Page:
"He nurtured a longstanding desire to travel...his fervour grew, thinking he might visit other sanctuaries". We are following in the footsteps of Pope Gregory XIV who travelled through Umbria in 1841 to reach Loreto.
Arriving in Narni, head to the Cattedrale di San Giovenale, named after the first bishop and patron saint of the town. Enjoy a walk through the town's streets, which at the time of the Pope's journey were filled with silk banners and hand-embroidered tapestries.
Head for Terni and once there, visit the Cattedrale di Santa Maria Assunta which was built on the remains of a building dating back to the mid-6th century, on the wishes of the bishop S. Anastasio. Although you won't have a carriage, head towards the former Augustinian convent of San Pietro where the Holy Father stayed. You can visit the monastero delle "scalze in S. Teresa", just outside the town.
Head towards Spoleto, stopping off first at the church of S. Filippo Neri, building of which began in 1640, following the designs of local architect Loreto Scelli. Reaching the Cattedrale di Santa Maria Assunta, head towards the chapel of the Santissima icona (Chapel of the holy icon), a Byzantine work from the 11th - 12th century, donated in 1185 by the Emperor Frederick Barbarossa as a sign of peace. Leaving the Cathedral, head towards the Arco di Druso, (Arch of Drusus) in the area surrounding Piazza del Mercato, which was erected on the Spoleto senate's initiative, in the year 23 A.D., in honour of the princes Drusus and Germanicus. In the complex of the former caserma Minervio (Minervio Barracks), together with the amphitheatre and the Church of Santi Stefano e Tommaso, visit the former Monastero della Stella, and the remains of its beautiful cloister with a double row of loggias. Returning towards the upper part of the town, take a moment to admire the beautiful Palazzo Pianciani, an aristocratic residence in a neo-classical style, today home to the Banca Popolare di Spoleto that lies in an area that has been urbanised since Roman times.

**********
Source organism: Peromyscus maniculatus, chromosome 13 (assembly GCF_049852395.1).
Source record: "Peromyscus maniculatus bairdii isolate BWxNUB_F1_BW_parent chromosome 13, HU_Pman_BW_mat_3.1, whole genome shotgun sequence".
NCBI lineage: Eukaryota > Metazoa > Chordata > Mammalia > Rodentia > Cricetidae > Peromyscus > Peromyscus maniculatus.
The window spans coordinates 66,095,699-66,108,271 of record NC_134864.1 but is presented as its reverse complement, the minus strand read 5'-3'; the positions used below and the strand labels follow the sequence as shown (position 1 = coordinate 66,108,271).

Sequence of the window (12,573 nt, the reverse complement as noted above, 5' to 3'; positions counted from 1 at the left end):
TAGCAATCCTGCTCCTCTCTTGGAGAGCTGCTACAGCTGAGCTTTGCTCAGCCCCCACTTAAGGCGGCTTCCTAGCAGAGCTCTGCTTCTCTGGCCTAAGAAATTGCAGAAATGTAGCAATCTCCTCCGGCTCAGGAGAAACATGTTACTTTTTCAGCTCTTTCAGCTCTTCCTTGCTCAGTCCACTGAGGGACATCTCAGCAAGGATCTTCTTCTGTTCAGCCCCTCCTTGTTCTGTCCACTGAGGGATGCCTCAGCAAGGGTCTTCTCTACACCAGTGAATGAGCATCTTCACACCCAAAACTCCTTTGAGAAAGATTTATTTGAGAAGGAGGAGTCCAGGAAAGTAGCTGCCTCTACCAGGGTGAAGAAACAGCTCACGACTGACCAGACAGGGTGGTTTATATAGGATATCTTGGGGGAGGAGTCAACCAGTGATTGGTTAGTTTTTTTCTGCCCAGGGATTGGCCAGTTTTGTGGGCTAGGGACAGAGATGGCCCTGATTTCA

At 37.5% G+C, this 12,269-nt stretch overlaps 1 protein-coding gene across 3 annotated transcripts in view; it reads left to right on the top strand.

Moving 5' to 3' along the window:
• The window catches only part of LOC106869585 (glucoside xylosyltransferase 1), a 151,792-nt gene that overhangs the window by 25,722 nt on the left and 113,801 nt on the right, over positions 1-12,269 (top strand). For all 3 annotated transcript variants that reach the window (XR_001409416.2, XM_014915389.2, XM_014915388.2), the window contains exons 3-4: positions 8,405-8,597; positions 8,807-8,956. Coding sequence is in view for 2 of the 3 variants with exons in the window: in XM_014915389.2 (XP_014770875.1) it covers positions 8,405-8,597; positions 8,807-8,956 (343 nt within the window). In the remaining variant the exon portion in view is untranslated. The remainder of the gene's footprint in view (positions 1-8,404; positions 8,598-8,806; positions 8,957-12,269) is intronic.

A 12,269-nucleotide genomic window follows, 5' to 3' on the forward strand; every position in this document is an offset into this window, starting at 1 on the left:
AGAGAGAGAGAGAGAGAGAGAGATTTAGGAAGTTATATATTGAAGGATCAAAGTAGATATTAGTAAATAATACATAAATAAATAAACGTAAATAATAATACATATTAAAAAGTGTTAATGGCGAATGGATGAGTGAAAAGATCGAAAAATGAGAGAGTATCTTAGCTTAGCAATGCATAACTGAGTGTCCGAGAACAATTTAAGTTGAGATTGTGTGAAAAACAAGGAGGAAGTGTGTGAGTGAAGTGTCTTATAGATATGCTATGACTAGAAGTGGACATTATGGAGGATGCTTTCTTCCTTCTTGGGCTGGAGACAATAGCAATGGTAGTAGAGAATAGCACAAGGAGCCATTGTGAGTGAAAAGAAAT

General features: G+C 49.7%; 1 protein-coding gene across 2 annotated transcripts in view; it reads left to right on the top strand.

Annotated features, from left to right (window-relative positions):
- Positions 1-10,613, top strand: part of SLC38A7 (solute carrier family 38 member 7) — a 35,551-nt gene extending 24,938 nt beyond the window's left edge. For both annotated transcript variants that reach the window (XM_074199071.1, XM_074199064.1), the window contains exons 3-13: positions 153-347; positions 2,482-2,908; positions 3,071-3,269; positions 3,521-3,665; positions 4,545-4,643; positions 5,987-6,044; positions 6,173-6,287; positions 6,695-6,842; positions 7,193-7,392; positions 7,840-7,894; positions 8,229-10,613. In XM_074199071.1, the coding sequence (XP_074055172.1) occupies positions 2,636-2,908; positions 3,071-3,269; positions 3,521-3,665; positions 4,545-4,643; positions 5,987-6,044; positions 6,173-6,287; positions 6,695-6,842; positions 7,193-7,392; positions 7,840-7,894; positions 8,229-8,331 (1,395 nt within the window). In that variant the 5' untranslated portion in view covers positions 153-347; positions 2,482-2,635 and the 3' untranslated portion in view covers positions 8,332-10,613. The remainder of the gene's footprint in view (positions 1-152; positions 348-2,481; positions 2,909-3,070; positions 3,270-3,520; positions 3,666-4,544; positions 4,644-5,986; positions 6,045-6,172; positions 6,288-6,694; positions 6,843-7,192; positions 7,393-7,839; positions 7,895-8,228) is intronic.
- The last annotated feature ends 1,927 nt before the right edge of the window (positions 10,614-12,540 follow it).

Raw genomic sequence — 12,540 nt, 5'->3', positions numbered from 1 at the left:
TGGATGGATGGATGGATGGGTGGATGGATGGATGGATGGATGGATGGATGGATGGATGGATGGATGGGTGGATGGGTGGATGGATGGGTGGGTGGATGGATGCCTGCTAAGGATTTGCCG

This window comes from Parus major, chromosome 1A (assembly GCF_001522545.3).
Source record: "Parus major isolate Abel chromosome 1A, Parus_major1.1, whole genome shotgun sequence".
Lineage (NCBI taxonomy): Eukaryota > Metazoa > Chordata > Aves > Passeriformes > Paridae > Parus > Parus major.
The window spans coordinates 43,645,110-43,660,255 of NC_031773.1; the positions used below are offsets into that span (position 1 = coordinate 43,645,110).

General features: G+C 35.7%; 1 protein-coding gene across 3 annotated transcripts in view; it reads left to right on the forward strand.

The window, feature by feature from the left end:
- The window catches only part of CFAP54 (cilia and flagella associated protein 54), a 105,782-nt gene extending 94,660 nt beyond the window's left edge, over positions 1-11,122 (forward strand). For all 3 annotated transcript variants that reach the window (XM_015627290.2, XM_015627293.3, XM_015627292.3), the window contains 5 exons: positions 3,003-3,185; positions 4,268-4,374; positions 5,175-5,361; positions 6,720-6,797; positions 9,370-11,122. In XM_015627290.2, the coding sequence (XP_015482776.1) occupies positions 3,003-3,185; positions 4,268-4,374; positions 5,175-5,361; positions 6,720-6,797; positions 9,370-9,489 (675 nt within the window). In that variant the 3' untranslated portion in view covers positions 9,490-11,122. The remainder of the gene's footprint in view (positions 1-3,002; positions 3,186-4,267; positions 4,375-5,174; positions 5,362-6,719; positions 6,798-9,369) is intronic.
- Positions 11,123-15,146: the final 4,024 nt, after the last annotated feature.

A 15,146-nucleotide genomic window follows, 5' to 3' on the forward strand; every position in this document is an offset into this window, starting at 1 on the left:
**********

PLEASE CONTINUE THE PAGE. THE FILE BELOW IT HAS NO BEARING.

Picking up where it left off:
Nearby, look for the small early medieval church dedicated to S. Agata, which together with its convent, is today home to the Museo Archeologico Nazionale (National Archaeological Museum).